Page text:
That evening Pa made several phone calls. He found the best Chinese medicine martial arts specialist in Chungli and pleaded until he got me an emergency appointment that night. The doctor felt my leg and manipulated it. I told him that the x-ray had shown just a slight fracture. He said that in his opinion the entire joint was damaged on the inside. He gave us two names of the top knee surgeons in Taiwan. One was at the same hospital where I had had my children. Despite the problems giving birth to Peace, I thought that they did have my records, and if the surgery was planned liked the twins’ birth had been, I would do all right there. First thing the next morning we made an appointment with the hospital. That surgeon was booked for the next month, but the department told us to come and get the MRI and other tests ordered. If the test results were severe enough, the surgeon would make room for me. So I took the first appointment available, which was the following week. Then I settled down to embrace the pain of an unsupported broken leg and knee.

Sunday, April 4, 2010

Three Generations with Frequent Flyer Miles

Towards the end of summer, Ma got a call from Grandma Chu. When we went to the US the previous summer, we had all signed up for frequent flyer miles. The airlines kept sending notices in English to Grandma Chu’s house, and she wanted to know what they were all about. So later in the week, she had one of the uncles drive her up to Chungli with her letters safely wrapped in a plastic baggie in her purse. She sat around in our living room waiting for me to come home from class. As soon as I saw the letters, I told her that we all had free airline tickets to any place within Asia and back.

I was tired, so I went up to bed. Grandma Chu had already sent the uncle home and was spending the night with Ma. The next morning they accosted me as I was taking the kids out for their morning constitutional. Could we use those airline tickets over the Confucius’ birthday holiday at the end of September? Grandma Chu wanted to prove to the uncles that she could travel anywhere so they would take her along when they went to Southeast Asia with the Lion’s Club tour group. The uncles told her that the only reason she had done so well in America was because I had family there. They really did not want their mother along to spoil their fun. How could I say no to such a sweet old lady? (or to spoiling a selfish uncle's fun?)

And so another flurry of planning took place. Since the Lion’s Club always went to Southeast Asia, we decided not to go there. Grandma Chu wanted to go someplace that her sons had never been before. We decided against Hong Kong because Pa had been there in his youth. In the end, Ma, Pa, and Grandma Chu all wanted to go to Japan. I was fine with that because I had an uncle there who could help with hotel recommendations in Tokyo. My uncle did better than that. He worked with his company’s hospitality department to get us 50% off two rooms in the New Otani Hotel. It was a five-star hotel in the center of Tokyo. We had a two room suite. Each room had two king-size beds and a lovely wooden crib. Ma and Grandma Chu shared a bed in one room, and Pa had a bed to himself. Truth slept in the crib next to Pa’s bed. Peace and I shared a bed because I was still breast-feeding her at night, Yuni had the other bed to himself, and Love had the crib in our room.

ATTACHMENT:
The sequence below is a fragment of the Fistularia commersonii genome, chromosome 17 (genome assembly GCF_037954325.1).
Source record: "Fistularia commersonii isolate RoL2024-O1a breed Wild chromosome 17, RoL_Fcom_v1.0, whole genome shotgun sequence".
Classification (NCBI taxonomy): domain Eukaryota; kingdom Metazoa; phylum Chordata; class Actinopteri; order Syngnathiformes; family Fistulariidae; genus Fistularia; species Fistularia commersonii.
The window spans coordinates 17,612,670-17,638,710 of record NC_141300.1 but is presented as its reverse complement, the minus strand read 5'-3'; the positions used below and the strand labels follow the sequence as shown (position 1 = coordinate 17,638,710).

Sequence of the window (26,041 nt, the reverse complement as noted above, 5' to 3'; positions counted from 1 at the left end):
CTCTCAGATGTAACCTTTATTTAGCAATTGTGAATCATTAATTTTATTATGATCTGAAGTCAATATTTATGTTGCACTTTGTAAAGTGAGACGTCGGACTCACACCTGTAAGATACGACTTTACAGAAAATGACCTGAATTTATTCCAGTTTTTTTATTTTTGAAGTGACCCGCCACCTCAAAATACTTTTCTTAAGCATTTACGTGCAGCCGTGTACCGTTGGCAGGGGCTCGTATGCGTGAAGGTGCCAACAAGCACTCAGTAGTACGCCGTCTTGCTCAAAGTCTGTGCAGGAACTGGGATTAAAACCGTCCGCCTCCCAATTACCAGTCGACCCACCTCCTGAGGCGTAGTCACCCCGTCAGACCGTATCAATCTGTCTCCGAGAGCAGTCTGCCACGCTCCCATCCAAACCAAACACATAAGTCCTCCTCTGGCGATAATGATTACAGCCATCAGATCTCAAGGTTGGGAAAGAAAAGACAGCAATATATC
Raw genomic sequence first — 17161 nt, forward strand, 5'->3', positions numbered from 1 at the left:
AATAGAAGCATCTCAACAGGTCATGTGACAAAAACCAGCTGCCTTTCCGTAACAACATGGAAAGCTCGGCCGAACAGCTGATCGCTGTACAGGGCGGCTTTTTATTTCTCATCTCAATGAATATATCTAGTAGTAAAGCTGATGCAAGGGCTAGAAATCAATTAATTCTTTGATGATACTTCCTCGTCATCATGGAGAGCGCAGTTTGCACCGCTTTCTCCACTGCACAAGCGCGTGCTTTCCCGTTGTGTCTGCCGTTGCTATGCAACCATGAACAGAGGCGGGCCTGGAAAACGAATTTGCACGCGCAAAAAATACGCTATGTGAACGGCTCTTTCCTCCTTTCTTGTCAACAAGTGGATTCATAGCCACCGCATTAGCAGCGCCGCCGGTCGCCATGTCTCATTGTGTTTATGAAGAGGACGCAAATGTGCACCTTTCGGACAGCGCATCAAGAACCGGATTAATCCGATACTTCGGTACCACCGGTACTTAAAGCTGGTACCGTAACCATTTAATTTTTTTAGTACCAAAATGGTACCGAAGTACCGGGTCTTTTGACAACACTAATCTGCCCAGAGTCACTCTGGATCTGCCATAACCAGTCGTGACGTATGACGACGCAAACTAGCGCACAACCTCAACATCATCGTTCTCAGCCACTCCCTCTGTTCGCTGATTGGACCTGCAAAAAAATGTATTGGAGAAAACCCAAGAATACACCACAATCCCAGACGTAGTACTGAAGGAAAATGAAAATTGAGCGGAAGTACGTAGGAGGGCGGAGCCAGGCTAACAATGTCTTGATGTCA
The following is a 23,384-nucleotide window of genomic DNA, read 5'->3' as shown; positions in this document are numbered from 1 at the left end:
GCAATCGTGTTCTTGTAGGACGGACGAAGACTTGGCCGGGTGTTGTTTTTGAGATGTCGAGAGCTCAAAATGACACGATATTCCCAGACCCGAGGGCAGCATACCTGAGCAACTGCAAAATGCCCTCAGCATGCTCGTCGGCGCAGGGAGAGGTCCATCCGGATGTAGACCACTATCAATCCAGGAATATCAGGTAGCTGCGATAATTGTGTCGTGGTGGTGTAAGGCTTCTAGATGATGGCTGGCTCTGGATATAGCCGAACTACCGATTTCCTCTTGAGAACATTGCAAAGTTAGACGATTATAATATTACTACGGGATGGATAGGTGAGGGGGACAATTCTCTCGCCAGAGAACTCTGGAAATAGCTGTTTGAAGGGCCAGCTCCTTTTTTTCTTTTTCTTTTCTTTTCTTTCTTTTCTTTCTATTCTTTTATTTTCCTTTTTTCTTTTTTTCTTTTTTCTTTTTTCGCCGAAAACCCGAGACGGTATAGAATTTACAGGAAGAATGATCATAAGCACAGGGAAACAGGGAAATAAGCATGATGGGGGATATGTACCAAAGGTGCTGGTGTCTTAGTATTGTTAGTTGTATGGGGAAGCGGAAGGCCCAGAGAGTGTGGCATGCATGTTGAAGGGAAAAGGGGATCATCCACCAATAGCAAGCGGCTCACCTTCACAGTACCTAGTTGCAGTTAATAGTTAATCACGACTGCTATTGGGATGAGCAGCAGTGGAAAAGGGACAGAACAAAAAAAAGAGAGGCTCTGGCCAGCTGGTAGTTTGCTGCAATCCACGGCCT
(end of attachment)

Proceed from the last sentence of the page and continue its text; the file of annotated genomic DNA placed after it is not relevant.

Fortunately, I had taken that business trip to Tokyo five years previously, so I had some idea of what to see in the city. We went to the Tokyo Tower, the Imperial Palace gardens, and the electronics markets in Akibara. The old folks were not interested in the zoo, but Pa wanted to take the girls to Disneyland Tokyo. It was very new in 1989. The nice thing about five-star hotels is that you can get just about anything you need at the concierge’s desk, including the directions to Disneyland Tokyo. So another day of our vacation was spent at Disneyland. The following day we took a bus to Mt. Fuji where we hiked around. We did not go all the way to the top because of the grandma and babies, but we got pretty far up the mountain. We had a great view. After coming down, we took the bullet train back to Tokyo. On our last day, we took a day tour out to some Shinto temples in the outlying areas around Tokyo. We got back in time to go to dinner at my uncle’s house and let my first cousins play with my kids. (My brother and I were deprived as children. Our oldest first cousin is seventeen years younger than I am, so we had no one to play with growing up. But my cousins all had a great time with my kids.)

We had a great time in Tokyo. I had taken two years of Japanese in college, and I could speak enough of the very formal style Japanese with all the honorifics to get us what we needed. Unfortunately, I could not understand the answers because they were given in more colloquial Japanese. But Pa and Ma and Grandma Chu grew up in Taiwan when it was under Japanese rule. Pa had even attended three years of Japanese elementary school, so they could understand pretty much everything, but they could not string a proper sentence together. When we wanted to buy something, Pa and I would go to the counter. I would politely ask how much. The proprietor would answer in rapid, colloquial Japanese. Pa would fish in his pocket and pull out the money. If Pa had anything to say, he would tell me in Chinese, and I would then put it into my schoolgirl Japanese. Because Tokyo street signs have both characters and Romanized spellings, we could figure out street names and directions. I think it gave Pa, Ma, and Grandma Chu a great sense of power to be able to get around a foreign city and understand a fair amount of what was going on.

Of course, the Confucius birthday holiday was just the Friday of a three-day weekend, but we spent five days in Japan. I took off a few days from school earlier in the week, and we returned to Taiwan on the Sunday at the end of the holiday. Everyone was tired and happy. It had been a good trip. The maternal uncles all greeted us at the airport to pick up Grandma Chu and take her back to Toufen. They were quite relieved to find her none the worse for the wear.

That winter, when the Lion’s Club took its annual vacation trip to Southeast Asia, Grandma Chu went along to visit Thailand and Malaysia. She was a trooper, and she certainly kept up with the tour group, although when she got back and visited Ma, she told us that tour groups couldn’t hold a candle to the trips that I planned. She did, however, enjoy visiting the khatuey shows in Thailand. (Khatuey are the Thai third sex, the males who dress like beautiful females. Khatuey shows seem to be a must-see event for all Chinese and Taiwanese tour groups to Thailand.)